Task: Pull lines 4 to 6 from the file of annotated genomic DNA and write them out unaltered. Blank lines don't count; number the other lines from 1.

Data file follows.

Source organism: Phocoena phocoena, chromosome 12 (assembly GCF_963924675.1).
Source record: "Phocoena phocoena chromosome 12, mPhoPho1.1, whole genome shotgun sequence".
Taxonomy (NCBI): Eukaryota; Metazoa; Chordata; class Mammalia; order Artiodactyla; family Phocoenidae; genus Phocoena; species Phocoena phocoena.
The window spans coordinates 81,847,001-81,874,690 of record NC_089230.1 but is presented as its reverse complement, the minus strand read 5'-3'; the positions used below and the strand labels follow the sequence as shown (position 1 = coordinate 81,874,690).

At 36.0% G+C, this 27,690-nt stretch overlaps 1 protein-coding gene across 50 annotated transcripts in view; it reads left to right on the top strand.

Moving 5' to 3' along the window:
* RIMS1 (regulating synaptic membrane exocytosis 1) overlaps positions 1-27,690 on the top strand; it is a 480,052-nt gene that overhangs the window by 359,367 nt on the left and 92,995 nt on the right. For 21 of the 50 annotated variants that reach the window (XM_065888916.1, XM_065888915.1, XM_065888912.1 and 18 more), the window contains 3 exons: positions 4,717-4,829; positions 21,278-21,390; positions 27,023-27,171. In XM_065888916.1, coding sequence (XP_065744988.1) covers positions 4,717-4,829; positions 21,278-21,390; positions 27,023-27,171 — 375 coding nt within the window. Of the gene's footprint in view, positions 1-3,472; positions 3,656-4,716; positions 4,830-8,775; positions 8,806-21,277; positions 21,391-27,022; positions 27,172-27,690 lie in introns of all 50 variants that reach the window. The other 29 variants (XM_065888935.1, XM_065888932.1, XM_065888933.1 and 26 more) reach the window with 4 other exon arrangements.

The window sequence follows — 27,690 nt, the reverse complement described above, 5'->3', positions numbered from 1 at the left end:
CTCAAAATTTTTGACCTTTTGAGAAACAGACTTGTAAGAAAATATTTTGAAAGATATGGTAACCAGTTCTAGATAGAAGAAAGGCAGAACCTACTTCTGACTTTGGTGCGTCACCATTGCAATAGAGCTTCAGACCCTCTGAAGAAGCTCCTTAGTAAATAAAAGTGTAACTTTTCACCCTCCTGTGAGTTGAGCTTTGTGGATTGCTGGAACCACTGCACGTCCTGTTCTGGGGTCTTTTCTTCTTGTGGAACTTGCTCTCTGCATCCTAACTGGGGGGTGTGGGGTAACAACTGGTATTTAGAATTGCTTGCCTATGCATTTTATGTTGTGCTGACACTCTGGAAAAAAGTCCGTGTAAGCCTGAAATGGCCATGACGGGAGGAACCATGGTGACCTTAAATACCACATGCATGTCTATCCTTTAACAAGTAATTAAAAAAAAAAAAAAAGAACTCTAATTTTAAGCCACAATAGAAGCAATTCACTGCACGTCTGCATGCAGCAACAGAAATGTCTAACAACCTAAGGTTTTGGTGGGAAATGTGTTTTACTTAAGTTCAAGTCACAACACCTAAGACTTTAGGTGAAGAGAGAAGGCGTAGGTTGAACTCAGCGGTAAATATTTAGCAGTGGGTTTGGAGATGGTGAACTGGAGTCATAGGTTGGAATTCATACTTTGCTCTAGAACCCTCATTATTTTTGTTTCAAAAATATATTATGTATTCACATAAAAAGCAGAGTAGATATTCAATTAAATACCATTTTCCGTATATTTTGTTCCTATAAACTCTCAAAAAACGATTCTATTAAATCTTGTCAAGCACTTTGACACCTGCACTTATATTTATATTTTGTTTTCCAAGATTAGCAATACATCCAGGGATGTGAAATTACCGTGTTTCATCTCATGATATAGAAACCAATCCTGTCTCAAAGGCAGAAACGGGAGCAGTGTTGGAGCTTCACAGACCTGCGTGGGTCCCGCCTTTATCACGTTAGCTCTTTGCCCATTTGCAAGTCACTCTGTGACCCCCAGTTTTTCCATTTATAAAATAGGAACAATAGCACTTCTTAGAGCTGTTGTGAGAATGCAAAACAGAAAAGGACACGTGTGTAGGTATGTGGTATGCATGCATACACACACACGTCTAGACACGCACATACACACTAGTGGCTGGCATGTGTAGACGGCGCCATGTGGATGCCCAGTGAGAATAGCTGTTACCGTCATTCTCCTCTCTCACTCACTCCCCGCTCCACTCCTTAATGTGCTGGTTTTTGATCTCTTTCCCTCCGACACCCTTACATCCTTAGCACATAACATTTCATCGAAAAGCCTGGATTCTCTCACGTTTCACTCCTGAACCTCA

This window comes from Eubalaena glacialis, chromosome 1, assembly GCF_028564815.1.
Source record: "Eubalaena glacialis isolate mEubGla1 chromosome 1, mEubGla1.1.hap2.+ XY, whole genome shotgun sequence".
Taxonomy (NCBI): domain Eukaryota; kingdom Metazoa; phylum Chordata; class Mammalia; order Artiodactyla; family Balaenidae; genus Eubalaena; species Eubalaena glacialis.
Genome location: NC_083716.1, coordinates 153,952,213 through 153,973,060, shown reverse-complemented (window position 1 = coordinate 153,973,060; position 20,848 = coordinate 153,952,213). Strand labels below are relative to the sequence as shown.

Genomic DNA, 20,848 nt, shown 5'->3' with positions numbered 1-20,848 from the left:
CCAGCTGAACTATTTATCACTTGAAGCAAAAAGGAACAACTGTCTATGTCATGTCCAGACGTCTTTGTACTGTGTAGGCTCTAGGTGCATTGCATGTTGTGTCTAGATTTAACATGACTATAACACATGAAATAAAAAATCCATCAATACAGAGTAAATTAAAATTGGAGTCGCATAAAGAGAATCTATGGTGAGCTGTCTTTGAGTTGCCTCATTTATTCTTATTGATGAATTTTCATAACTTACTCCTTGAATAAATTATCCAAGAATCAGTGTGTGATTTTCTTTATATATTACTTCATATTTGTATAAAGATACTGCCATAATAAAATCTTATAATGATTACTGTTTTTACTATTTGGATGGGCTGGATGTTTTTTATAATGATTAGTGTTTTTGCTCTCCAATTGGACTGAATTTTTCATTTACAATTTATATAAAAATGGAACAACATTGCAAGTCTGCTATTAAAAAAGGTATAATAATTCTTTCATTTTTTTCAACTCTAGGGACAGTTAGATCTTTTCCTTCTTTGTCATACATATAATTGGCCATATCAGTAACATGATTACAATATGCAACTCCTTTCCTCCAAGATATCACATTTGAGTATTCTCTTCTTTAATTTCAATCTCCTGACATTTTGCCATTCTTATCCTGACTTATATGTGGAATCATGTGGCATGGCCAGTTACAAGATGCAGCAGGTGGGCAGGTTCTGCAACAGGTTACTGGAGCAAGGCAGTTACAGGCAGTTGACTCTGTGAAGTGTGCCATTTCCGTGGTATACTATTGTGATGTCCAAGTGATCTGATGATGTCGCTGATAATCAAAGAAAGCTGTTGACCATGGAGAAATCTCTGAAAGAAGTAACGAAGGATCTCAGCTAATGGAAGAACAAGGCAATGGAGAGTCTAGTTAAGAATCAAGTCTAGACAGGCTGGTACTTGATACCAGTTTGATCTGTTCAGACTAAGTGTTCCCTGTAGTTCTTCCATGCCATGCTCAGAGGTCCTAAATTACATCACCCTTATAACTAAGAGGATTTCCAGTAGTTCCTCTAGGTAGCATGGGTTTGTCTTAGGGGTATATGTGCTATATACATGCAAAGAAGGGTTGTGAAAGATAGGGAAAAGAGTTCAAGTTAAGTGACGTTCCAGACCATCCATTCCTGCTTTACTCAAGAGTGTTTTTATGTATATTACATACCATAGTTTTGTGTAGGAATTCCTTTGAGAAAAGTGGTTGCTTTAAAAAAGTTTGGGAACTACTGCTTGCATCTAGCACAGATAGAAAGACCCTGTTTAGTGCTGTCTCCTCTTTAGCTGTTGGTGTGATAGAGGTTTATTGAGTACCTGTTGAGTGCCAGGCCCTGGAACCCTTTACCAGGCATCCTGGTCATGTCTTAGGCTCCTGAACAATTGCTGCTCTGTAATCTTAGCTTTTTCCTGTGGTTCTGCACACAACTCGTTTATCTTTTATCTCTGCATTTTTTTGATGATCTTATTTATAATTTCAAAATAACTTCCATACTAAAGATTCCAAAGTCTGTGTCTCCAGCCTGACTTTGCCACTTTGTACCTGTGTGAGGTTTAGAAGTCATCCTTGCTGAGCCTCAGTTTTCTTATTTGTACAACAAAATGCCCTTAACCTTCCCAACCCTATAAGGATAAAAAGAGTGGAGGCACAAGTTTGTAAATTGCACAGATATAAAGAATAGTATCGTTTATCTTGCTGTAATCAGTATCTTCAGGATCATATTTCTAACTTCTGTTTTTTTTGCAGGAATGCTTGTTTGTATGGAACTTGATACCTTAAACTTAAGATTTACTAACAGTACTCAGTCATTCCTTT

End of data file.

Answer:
The window spans coordinates 81,847,001-81,874,690 of record NC_089230.1 but is presented as its reverse complement, the minus strand read 5'-3'; the positions used below and the strand labels follow the sequence as shown (position 1 = coordinate 81,874,690).

At 36.0% G+C, this 27,690-nt stretch overlaps 1 protein-coding gene across 50 annotated transcripts in view; it reads left to right on the top strand.

Moving 5' to 3' along the window: